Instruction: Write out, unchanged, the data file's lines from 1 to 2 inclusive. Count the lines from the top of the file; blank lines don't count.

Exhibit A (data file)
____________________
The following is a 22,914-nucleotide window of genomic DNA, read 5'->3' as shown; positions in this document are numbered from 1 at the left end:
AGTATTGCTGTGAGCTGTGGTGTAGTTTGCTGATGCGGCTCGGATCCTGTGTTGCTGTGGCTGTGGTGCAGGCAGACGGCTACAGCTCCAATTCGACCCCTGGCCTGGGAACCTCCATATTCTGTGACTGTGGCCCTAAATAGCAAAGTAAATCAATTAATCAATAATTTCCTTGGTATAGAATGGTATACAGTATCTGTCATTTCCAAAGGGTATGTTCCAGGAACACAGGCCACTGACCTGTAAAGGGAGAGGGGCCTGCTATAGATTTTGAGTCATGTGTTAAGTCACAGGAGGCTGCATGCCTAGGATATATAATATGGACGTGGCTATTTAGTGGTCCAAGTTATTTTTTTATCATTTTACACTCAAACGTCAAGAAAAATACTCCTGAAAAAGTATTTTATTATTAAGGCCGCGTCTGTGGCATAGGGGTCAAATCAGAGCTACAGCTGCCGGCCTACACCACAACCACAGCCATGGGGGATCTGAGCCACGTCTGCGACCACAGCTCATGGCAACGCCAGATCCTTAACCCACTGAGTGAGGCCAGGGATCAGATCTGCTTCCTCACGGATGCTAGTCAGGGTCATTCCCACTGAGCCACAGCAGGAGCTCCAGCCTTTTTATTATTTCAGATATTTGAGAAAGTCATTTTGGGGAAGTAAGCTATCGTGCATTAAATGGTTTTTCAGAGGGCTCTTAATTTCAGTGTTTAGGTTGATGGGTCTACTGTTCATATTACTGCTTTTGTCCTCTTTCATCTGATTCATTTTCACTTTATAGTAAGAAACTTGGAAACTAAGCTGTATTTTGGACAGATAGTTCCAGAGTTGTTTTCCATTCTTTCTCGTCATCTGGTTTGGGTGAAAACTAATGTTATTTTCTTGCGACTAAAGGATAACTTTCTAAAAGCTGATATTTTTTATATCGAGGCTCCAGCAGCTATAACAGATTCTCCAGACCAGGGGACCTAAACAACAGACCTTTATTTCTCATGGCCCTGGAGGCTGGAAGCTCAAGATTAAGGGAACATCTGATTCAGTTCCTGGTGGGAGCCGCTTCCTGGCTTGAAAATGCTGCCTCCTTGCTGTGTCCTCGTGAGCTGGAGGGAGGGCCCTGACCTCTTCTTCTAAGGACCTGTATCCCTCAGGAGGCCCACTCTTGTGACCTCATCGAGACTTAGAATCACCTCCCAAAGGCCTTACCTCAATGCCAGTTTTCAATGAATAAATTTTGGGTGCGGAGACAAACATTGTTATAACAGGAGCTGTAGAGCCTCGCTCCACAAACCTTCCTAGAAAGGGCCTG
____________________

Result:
The following is a 22,914-nucleotide window of genomic DNA, read 5'->3' as shown; positions in this document are numbered from 1 at the left end:
AGTATTGCTGTGAGCTGTGGTGTAGTTTGCTGATGCGGCTCGGATCCTGTGTTGCTGTGGCTGTGGTGCAGGCAGACGGCTACAGCTCCAATTCGACCCCTGGCCTGGGAACCTCCATATTCTGTGACTGTGGCCCTAAATAGCAAAGTAAATCAATTAATCAATAATTTCCTTGGTATAGAATGGTATACAGTATCTGTCATTTCCAAAGGGTATGTTCCAGGAACACAGGCCACTGACCTGTAAAGGGAGAGGGGCCTGCTATAGATTTTGAGTCATGTGTTAAGTCACAGGAGGCTGCATGCCTAGGATATATAATATGGACGTGGCTATTTAGTGGTCCAAGTTATTTTTTTATCATTTTACACTCAAACGTCAAGAAAAATACTCCTGAAAAAGTATTTTATTATTAAGGCCGCGTCTGTGGCATAGGGGTCAAATCAGAGCTACAGCTGCCGGCCTACACCACAACCACAGCCATGGGGGATCTGAGCCACGTCTGCGACCACAGCTCATGGCAACGCCAGATCCTTAACCCACTGAGTGAGGCCAGGGATCAGATCTGCTTCCTCACGGATGCTAGTCAGGGTCATTCCCACTGAGCCACAGCAGGAGCTCCAGCCTTTTTATTATTTCAGATATTTGAGAAAGTCATTTTGGGGAAGTAAGCTATCGTGCATTAAATGGTTTTTCAGAGGGCTCTTAATTTCAGTGTTTAGGTTGATGGGTCTACTGTTCATATTACTGCTTTTGTCCTCTTTCATCTGATTCATTTTCACTTTATAGTAAGAAACTTGGAAACTAAGCTGTATTTTGGACAGATAGTTCCAGAGTTGTTTTCCATTCTTTCTCGTCATCTGGTTTGGGTGAAAACTAATGTTATTTTCTTGCGACTAAAGGATAACTTTCTAAAAGCTGATATTTTTTATATCGAGGCTCCAGCAGCTATAACAGATTCTCCAGACCAGGGGACCTAAACAACAGACCTTTATTTCTCATGGCCCTGGAGGCTGGAAGCTCAAGATTAAGGGAACATCTGATTCAGTTCCTGGTGGGAGCCGCTTCCTGGCTTGAAAATGCTGCCTCCTTGCTGTGTCCTCGTGAGCTGGAGGGAGGGCCCTGACCTCTTCTTCTAAGGACCTGTATCCCTCAGGAGGCCCACTCTTGTGACCTCATCGAGACTTAGAATCACCTCCCAAAGGCCTTACCTCAATGCCAGTTTTCAATGAATAAATTTTGGGTGCGGAGACAAACATTGTTATAACAGGAGCTGTAGAGCCTCGCTCCACAAACCTTCCTAGAAAGGGCCTG